However, Dr. Abdul Muhari said that mangrove trees and coastal vegetation are only suitable for the coastal regions west of the Palu River, because the typology or the coast there is sloping and can be used for construction which retains sediment as a place for growing mangrove trees. “The same cannot be done on the coast of Palu Bay east of the Palu River, because of the steep coastal typology, which makes it unsuitable for planting mangroves,” he said.

    There is another problem on the eastern coast. If this stretch of land is to be used for planting coastal vegetation, the region must be cleared out at least 600 meters in from the shoreline. “It is no easy matter to relocate the people living in this area,” said Abdul Muhari.

    Widjo agreed. Based on a survey, he said, not all of the coastline provides enough space for planting vegetation. Consequently, according to Dr. Widjo, the concept being put forward by JICA then changed to an elevated road at a lower height. This elevated road would act as a ring road, zoning demarcation, limit of the green area, and a dyke in regions which have little or no space to plant vegetation.

    The plan was to make an elevated road about 6.5 meters above sea level and 4-5 meters above the surrounding land. However, after conducting an additional survey, the planned height of the elevated road was reduced 1.0-1.5 meters. This was done to reduce the depth of tsunami waters inside the City of Palu. In the end, the height of this roadway became less than 5 meters above sea level and 2.5-3.5 meters above the surface of the surrounding land.

    Later on this elevated road will have two segments. The first will be about 3.5 kilometers long, stretching from the coast west of the mouth of the Palu River, from the coastal area of the Silae Sub-District to the Lere Sub-District. The second segment will stretch 1.6 kilometers from the coast east of the mouth of the Palu River, from the coast in West Besusu to Talise.

    Mangroves Still Play a Role

    Along with the elevated road to be built, there will also be the construction of mangrove-based coastal protection. This will be done to withstand storm waves and coastal erosion. This coastal protection is to stretch 2.35 kilometers along the western coast of Palu Bay and 4.9 km along its eastern coast. Construction will cover the coastal area of the Silae Sub-District, Ulujadi District, to the coast of the Tondo Sub-District, Mantikulore District.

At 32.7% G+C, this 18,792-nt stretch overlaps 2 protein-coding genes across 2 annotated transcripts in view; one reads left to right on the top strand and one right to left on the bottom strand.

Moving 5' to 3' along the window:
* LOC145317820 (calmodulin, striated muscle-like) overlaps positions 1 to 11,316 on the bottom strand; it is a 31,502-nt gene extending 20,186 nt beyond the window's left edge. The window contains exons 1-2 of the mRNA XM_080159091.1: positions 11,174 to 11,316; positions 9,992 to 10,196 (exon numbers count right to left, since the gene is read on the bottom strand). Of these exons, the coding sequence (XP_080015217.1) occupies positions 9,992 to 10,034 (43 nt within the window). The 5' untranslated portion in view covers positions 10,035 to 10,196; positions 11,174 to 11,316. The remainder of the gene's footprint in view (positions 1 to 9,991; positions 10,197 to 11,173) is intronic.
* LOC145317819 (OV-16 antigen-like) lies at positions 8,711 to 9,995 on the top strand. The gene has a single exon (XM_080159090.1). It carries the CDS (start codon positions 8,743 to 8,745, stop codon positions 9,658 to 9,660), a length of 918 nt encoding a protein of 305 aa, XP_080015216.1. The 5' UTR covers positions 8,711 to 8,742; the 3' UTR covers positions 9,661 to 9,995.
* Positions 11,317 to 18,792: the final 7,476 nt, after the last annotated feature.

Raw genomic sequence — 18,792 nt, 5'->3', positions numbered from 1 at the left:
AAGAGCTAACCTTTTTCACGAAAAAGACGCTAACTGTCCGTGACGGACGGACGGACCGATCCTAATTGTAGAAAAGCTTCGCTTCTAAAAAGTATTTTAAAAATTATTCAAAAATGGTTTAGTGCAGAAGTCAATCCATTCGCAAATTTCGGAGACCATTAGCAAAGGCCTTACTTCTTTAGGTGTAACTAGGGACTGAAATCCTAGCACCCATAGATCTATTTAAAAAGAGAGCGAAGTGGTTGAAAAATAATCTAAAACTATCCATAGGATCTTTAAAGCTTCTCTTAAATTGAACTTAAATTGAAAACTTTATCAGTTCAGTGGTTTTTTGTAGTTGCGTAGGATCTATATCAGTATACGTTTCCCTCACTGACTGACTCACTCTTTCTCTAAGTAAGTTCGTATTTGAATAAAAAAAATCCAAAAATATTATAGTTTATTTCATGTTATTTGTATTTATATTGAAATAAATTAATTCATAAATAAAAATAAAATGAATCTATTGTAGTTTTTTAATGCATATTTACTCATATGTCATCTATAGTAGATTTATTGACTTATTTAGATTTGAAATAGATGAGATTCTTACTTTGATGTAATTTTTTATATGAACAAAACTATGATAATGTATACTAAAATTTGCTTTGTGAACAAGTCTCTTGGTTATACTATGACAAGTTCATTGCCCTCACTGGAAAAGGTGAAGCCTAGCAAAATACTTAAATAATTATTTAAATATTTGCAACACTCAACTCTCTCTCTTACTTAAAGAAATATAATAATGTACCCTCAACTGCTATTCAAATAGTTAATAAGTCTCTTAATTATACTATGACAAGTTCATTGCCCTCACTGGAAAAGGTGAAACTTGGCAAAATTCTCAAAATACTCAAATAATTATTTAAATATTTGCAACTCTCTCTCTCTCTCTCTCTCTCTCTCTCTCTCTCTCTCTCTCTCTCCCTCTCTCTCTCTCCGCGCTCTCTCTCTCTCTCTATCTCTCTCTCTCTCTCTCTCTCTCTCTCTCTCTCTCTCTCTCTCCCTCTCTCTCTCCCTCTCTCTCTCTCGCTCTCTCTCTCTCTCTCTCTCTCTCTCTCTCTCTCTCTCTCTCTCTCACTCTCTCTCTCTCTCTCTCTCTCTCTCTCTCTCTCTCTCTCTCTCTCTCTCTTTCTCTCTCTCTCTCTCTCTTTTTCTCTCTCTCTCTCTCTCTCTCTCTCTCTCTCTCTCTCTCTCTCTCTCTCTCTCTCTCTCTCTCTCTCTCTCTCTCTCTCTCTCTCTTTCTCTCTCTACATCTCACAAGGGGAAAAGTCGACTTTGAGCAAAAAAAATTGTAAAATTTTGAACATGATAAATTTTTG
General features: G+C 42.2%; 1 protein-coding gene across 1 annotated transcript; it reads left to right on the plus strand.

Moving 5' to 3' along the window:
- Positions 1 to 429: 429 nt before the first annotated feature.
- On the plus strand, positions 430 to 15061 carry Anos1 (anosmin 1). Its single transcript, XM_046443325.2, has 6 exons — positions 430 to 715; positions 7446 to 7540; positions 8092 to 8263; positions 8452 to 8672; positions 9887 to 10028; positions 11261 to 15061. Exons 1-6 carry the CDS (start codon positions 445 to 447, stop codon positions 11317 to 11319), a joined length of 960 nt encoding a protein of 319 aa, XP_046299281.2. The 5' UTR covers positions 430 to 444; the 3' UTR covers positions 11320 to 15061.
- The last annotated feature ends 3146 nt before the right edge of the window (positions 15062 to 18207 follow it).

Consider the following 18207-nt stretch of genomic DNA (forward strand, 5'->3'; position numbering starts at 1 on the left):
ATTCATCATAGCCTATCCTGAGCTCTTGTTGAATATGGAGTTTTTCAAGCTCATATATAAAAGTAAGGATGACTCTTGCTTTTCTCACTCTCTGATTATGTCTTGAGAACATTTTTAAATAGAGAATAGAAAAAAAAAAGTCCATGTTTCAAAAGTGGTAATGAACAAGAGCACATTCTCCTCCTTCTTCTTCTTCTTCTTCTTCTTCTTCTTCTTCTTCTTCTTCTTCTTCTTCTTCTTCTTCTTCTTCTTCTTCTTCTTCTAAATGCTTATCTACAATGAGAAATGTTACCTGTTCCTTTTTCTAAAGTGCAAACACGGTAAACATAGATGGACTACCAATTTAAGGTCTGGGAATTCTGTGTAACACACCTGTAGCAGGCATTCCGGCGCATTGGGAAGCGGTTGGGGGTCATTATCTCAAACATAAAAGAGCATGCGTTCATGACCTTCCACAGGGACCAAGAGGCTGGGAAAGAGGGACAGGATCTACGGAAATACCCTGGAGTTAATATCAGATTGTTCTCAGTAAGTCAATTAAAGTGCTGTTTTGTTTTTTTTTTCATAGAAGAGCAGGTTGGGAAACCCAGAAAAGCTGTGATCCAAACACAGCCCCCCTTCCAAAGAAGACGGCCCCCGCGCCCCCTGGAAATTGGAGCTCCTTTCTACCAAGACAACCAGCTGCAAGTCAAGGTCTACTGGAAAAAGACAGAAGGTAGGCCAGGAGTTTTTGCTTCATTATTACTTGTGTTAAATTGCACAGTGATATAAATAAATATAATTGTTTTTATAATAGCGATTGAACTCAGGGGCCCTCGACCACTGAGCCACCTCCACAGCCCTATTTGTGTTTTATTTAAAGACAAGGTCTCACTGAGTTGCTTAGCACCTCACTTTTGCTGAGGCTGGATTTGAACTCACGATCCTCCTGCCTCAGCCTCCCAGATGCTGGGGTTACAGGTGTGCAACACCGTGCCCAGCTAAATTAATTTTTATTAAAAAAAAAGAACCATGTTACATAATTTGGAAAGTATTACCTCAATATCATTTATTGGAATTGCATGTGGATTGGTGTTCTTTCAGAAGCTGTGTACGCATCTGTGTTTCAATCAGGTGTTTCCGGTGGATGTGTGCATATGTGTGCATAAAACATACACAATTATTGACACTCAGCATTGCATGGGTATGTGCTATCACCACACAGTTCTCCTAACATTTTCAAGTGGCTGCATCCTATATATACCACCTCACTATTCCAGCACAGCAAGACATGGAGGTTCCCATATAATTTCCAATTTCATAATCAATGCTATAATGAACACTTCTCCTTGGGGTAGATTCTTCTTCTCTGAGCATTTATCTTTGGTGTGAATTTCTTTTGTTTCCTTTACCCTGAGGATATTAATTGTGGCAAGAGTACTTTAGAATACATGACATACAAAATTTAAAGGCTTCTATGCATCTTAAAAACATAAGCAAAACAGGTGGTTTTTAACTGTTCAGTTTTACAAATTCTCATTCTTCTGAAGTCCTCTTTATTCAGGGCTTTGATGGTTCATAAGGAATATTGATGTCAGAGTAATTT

The Emergency Assistance for Rehabilitation and Reconstruction (EARR): Project Administration Manual for Component I document issued by the Asian Development Bank (ADB) estimated the cost of this protective construction work at US$23.43 million. It includes a water resource infrastructure rehabilitation program. The document noted 2023 as the time limit to complete construction.

    In order to build this coastal protection, the ADB is ready to provide financial assistance. Vijay Padmanabhan, Director of the Urban Development and Water Division of the ADB in Southeast Asia, said in his press release on June 26, 2019, that the ADB has approved US$297.75 million of assistance for rehabilitation and reconstruction of public works and transportation infrastructure in Central Sulawesi. This figure includes the construction of coastal protection.

    Funding the tsunami barrier through debt-led Gegar S. Prasetya to warn the government to be cautious with each hard structure construction being planned. The thing is, this could happen not only in Palu, but in other areas which have a tsunami risk. With estimated financing of Rp800 billion to Rp1 trillion for each barrier constructed through loans, there will be a debt burden.

    However, it is not yet known if this elevated road concept will be applied in Palu. “The team of experts has given some proposals. If it is sounded out with other experts the results will not be much different,” he said.

    According to Widjo, there are two tasks to handle along the coast of Palu Bay, namely securing the coast from waves and flash flooding, and securing the coast from a tsunami. In his opinion, for the coastal area west of the mouth of the Palu River, securing the beach from a tsunami with a combination with vegetation is recommended, if there is sufficient room. For the coast east of the river, due to minimal space available for planting vegetation, there is the possibility of combining it with an elevated road.

    “To secure the coast from waves and flash flooding, I don’t know the details. Those running the project should be asked. Our concern has been that the design should be integrated so that people are not working separately resulting in duplicate work or budget overlap,” he said. Regarding the plan to construct an elevated road, said Widjo, their side is still proposing a design for further study.